Toronto developer Paul Oberman’s plane crash death has shocked friends and admirers of his warm personality and devotion to historic buildings.
“Paul’s support of the heritage community was immeasurable,” Heritage Toronto’s Rebecca Carson wrote in a tribute.
Known also for supporting charities, “Paul will be sorely missed,” she said. “He understood the value of preserving our heritage and a beautiful, liveable city, and was a much-needed voice in the heritage community.
“He is really irreplaceable,” Carson said.
Oberman, 53, died Monday on a personal trip from Halifax to Quebec City when a four-seater plane tore into deep snow on a bog among tall trees during an ice storm in remote northern Maine.
He was a known aviation buff, licensed pilot and father of six who lived in Rosedale with wife Eve Lewis.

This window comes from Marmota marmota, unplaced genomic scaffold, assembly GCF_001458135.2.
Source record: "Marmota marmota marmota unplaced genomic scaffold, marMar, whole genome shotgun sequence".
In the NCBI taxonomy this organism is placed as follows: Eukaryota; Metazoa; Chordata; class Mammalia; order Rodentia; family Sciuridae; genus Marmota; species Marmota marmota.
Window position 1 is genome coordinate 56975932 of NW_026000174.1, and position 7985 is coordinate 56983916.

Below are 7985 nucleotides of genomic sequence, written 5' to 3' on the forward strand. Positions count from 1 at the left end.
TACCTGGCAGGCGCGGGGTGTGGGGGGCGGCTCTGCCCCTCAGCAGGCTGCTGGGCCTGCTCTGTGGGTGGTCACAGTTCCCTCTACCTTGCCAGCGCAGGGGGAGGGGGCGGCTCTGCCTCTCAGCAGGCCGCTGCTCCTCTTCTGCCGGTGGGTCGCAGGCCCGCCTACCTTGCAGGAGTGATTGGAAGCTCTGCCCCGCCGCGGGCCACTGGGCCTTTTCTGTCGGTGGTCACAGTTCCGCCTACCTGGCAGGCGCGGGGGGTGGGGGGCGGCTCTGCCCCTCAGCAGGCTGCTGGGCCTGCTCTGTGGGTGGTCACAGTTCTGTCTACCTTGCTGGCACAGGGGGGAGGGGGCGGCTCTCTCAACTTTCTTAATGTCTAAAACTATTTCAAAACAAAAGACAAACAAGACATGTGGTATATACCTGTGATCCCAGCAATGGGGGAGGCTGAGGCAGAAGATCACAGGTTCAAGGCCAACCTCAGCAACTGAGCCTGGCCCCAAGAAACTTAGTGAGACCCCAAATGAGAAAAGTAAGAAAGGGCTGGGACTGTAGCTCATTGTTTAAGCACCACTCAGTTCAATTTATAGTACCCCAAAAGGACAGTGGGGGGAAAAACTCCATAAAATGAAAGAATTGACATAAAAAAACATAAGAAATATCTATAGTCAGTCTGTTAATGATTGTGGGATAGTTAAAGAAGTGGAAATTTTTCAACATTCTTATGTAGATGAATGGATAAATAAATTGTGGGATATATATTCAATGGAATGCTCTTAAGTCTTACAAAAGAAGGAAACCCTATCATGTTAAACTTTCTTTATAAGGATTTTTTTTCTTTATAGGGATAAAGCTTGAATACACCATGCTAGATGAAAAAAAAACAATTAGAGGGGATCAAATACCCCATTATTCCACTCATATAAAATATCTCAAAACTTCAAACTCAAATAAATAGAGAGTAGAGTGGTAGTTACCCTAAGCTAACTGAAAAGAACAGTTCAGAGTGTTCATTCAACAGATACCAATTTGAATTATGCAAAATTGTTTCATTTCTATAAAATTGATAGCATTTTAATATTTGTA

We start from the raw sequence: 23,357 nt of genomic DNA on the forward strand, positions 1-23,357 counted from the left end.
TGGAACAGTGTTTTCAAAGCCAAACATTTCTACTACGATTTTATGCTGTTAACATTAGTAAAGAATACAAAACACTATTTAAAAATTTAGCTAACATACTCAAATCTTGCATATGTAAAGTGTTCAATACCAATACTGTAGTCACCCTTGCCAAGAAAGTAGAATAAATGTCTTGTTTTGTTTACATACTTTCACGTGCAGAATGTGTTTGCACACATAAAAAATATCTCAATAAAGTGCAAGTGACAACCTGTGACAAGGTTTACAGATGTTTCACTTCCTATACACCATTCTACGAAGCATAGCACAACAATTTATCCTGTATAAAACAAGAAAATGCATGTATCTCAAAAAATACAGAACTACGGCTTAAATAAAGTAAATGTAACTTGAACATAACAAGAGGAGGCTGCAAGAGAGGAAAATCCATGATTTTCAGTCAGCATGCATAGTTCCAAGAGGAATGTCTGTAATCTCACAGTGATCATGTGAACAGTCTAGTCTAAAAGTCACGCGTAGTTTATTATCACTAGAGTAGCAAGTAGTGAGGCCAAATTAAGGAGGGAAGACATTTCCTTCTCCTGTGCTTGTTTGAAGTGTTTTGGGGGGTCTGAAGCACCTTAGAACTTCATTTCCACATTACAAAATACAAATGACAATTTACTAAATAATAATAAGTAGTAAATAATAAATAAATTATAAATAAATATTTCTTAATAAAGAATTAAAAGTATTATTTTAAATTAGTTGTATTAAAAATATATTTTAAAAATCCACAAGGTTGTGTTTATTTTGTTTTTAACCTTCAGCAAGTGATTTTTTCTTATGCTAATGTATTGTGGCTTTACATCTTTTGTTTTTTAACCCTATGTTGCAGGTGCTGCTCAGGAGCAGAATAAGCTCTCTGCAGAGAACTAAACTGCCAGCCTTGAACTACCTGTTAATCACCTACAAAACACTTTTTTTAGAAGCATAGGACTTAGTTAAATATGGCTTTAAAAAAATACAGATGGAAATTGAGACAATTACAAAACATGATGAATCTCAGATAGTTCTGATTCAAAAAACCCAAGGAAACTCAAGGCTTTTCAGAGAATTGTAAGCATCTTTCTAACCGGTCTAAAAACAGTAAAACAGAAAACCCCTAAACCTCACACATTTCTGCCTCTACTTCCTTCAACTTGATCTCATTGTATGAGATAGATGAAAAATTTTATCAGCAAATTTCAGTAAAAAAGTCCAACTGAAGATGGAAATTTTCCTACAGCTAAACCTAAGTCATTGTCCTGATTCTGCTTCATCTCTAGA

The pilot radioed a distress call in mid-afternoon, said Stephen McCausland, a spokesman for the Maine Public Safety Department.
A Canadian Forces chopper crew tracked its emergency transponder beacon after dark and lowered two attendants to the lone survivor, in a wooded area 18 km from the Daaquam border crossing near Depot Lake. Maine rescuers on snowmobiles and snowshoes reached the site mid-morning Tuesday.
Pilot Ryan Isaac, 31, also from Toronto, suffered a broken arm and was airlifted to a Quebec City hospital Monday, McCausland said.
As a developer, Oberman combined historic building preservation with economic “viability,” Architectural Conservancy Ontario president Lloyd Alter said, adding he “spared no expense to do it right.
“His projects are the background for almost every heritage image of Toronto,” he wrote on his website.
On Facebook, architect David Oleson said Oberman “knew how to ‘do the right thing’, and still make a profit.”
Recently calling historic buildings combining old and new the “lifeblood of a city,” Oberman’s best-known Toronto project was restoring the 1916 Summerhill-North Toronto CPR station on Yonge St., which houses an LCBO store.
His Woodcliffe Corp. also restored the downtown Gooderham Flatiron Building, the Shops at Scrivener Square, plus structures in other cities.